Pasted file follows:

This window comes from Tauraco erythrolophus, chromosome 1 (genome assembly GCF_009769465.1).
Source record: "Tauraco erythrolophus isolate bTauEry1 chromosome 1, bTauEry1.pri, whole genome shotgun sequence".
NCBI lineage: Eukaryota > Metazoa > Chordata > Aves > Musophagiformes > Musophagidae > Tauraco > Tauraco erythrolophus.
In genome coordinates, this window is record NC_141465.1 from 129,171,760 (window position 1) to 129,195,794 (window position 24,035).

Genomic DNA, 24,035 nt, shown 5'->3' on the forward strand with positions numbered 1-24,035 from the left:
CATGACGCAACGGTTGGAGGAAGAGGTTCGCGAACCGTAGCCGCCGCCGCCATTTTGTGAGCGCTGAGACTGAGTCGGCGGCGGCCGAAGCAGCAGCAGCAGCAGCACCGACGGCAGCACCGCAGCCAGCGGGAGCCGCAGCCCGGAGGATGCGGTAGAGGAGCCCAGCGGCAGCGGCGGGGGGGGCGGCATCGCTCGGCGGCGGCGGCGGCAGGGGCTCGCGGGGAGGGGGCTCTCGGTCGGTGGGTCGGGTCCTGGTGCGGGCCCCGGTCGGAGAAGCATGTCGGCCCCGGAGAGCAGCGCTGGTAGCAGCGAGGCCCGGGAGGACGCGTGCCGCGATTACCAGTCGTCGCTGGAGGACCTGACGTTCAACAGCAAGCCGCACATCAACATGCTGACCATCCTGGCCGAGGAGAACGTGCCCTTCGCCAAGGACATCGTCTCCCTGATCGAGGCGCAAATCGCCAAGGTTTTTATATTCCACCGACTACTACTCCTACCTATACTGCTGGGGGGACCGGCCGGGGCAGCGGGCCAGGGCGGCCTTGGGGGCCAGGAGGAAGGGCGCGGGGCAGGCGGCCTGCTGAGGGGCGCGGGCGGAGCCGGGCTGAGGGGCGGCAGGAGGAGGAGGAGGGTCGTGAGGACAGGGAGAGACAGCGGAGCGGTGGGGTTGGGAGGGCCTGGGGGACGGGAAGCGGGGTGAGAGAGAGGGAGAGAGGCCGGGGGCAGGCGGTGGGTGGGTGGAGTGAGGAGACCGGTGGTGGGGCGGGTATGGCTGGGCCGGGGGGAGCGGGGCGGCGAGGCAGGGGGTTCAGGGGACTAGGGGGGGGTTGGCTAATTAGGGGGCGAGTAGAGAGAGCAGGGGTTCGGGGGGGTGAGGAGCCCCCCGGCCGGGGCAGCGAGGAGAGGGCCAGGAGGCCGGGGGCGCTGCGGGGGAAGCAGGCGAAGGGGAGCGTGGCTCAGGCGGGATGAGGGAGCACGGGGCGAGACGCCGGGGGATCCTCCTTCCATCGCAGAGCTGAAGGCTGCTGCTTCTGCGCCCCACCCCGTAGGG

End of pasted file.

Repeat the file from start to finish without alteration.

This window comes from Tauraco erythrolophus, chromosome 1 (genome assembly GCF_009769465.1).
Source record: "Tauraco erythrolophus isolate bTauEry1 chromosome 1, bTauEry1.pri, whole genome shotgun sequence".
NCBI lineage: Eukaryota > Metazoa > Chordata > Aves > Musophagiformes > Musophagidae > Tauraco > Tauraco erythrolophus.
In genome coordinates, this window is record NC_141465.1 from 129,171,760 (window position 1) to 129,195,794 (window position 24,035).

Genomic DNA, 24,035 nt, shown 5'->3' on the forward strand with positions numbered 1-24,035 from the left:
CATGACGCAACGGTTGGAGGAAGAGGTTCGCGAACCGTAGCCGCCGCCGCCATTTTGTGAGCGCTGAGACTGAGTCGGCGGCGGCCGAAGCAGCAGCAGCAGCAGCACCGACGGCAGCACCGCAGCCAGCGGGAGCCGCAGCCCGGAGGATGCGGTAGAGGAGCCCAGCGGCAGCGGCGGGGGGGGCGGCATCGCTCGGCGGCGGCGGCGGCAGGGGCTCGCGGGGAGGGGGCTCTCGGTCGGTGGGTCGGGTCCTGGTGCGGGCCCCGGTCGGAGAAGCATGTCGGCCCCGGAGAGCAGCGCTGGTAGCAGCGAGGCCCGGGAGGACGCGTGCCGCGATTACCAGTCGTCGCTGGAGGACCTGACGTTCAACAGCAAGCCGCACATCAACATGCTGACCATCCTGGCCGAGGAGAACGTGCCCTTCGCCAAGGACATCGTCTCCCTGATCGAGGCGCAAATCGCCAAGGTTTTTATATTCCACCGACTACTACTCCTACCTATACTGCTGGGGGGACCGGCCGGGGCAGCGGGCCAGGGCGGCCTTGGGGGCCAGGAGGAAGGGCGCGGGGCAGGCGGCCTGCTGAGGGGCGCGGGCGGAGCCGGGCTGAGGGGCGGCAGGAGGAGGAGGAGGGTCGTGAGGACAGGGAGAGACAGCGGAGCGGTGGGGTTGGGAGGGCCTGGGGGACGGGAAGCGGGGTGAGAGAGAGGGAGAGAGGCCGGGGGCAGGCGGTGGGTGGGTGGAGTGAGGAGACCGGTGGTGGGGCGGGTATGGCTGGGCCGGGGGGAGCGGGGCGGCGAGGCAGGGGGTTCAGGGGACTAGGGGGGGGTTGGCTAATTAGGGGGCGAGTAGAGAGAGCAGGGGTTCGGGGGGGTGAGGAGCCCCCCGGCCGGGGCAGCGAGGAGAGGGCCAGGAGGCCGGGGGCGCTGCGGGGGAAGCAGGCGAAGGGGAGCGTGGCTCAGGCGGGATGAGGGAGCACGGGGCGAGACGCCGGGGGATCCTCCTTCCATCGCAGAGCTGAAGGCTGCTGCTTCTGCGCCCCACCCCGTAGGG